“It was a huge change undergoing dialysis for seven years then not at all,” Jacinta said. “I know it’s [the transplant] not permanent, but now I can spend time with my family without the pressure of knowing that I have to run back and get on the dialysis machine.”

Life is a lot more normal now for Jacinta, who is currently working as a nursing assistant and is once again enjoying being active and relishing the simple things in life like reading, walking, watching movies and going out to new restaurants with family and friends.

“I know how hard it is to remain strong and positive, but I would encourage others to not lose hope,” said Jacinta. “Don’t allow illnesses to control your life. You are in charge, and you make the rules and if you search for solutions. Eventually, there will be someone willing to help. The ITF truly saved my life, and I am so grateful to them and to my sister Florence for this precious gift.”

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In 2016, weight loss and facial sun spots — symptoms attributed to an outdoor job — prompted Luis to seek medical treatment. The diagnosis, however, revealed a much more serious condition: Luis’ kidneys were failing.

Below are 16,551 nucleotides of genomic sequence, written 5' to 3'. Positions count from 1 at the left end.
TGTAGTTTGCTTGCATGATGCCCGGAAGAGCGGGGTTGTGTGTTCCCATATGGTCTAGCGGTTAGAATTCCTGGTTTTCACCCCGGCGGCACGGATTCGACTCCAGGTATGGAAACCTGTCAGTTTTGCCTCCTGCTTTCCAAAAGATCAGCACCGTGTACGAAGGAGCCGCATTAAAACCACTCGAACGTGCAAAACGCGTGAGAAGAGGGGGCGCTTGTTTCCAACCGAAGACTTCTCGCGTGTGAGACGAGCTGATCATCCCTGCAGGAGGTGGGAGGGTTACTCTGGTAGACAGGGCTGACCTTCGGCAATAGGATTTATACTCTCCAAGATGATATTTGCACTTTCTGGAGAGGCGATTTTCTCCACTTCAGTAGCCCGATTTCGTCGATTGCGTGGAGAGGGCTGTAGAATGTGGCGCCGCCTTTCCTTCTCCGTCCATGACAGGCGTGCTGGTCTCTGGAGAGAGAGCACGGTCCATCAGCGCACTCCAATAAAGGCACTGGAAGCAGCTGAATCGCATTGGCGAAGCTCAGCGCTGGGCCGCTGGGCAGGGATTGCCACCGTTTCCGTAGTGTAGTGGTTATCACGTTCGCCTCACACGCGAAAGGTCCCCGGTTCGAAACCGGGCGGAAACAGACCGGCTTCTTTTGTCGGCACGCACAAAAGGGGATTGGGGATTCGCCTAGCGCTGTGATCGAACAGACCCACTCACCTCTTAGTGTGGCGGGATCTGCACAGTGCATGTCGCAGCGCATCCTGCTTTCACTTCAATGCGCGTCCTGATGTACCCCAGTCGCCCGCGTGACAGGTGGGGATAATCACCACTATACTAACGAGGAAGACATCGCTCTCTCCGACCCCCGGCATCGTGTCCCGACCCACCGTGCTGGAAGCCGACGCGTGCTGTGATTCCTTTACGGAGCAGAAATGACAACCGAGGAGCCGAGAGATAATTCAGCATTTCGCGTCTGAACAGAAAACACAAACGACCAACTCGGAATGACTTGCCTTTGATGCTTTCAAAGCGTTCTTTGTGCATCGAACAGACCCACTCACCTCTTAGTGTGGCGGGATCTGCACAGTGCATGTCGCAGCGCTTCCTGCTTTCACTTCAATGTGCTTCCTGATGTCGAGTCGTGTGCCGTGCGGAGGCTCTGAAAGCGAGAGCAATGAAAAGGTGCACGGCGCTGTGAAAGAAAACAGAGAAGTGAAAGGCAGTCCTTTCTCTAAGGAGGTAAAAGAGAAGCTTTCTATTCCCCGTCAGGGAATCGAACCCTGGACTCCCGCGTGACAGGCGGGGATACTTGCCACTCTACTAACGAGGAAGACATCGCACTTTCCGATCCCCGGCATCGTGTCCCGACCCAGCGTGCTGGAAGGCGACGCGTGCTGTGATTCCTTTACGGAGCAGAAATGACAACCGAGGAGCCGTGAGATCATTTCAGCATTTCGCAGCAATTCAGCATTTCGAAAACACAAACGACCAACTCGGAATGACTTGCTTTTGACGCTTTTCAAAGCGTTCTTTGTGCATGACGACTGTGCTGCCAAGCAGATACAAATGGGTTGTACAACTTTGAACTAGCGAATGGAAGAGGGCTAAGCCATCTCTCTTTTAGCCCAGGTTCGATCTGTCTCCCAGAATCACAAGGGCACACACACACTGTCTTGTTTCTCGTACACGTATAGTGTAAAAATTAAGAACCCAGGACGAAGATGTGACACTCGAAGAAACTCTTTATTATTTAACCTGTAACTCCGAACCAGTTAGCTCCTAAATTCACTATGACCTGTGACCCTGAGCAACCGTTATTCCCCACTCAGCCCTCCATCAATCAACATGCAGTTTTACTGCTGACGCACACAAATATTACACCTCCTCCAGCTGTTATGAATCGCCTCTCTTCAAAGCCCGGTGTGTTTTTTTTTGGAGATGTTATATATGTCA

“I had no idea anything was wrong with me,” Luis said. “And definitely nothing that serious. Unfortunately, we don’t go to our annual doctor visits; we only go when we’re feeling extremely sick.”

A short time after his diagnosis, Luis began receiving dialysis treatment three times a week at Fresenius Kidney Care in Berwyn, Ill. During this time, he had to stop working due to the severe side effects of the treatment. With the financial support of Luis’ and Cristina’s families, Luis was able to focus on his treatment and search for a long-term solution.

That same year, Vicente lost consciousness while working at his landscaping job. When he came to, he sat on the curb for about 15 minutes unable to understand what was happening to him. Shortly after his episode, Vicente was diagnosed with kidney failure.

“It felt like someone pulled the switch on me. There was a picture, and all of a sudden the screen went black,” said Vicente.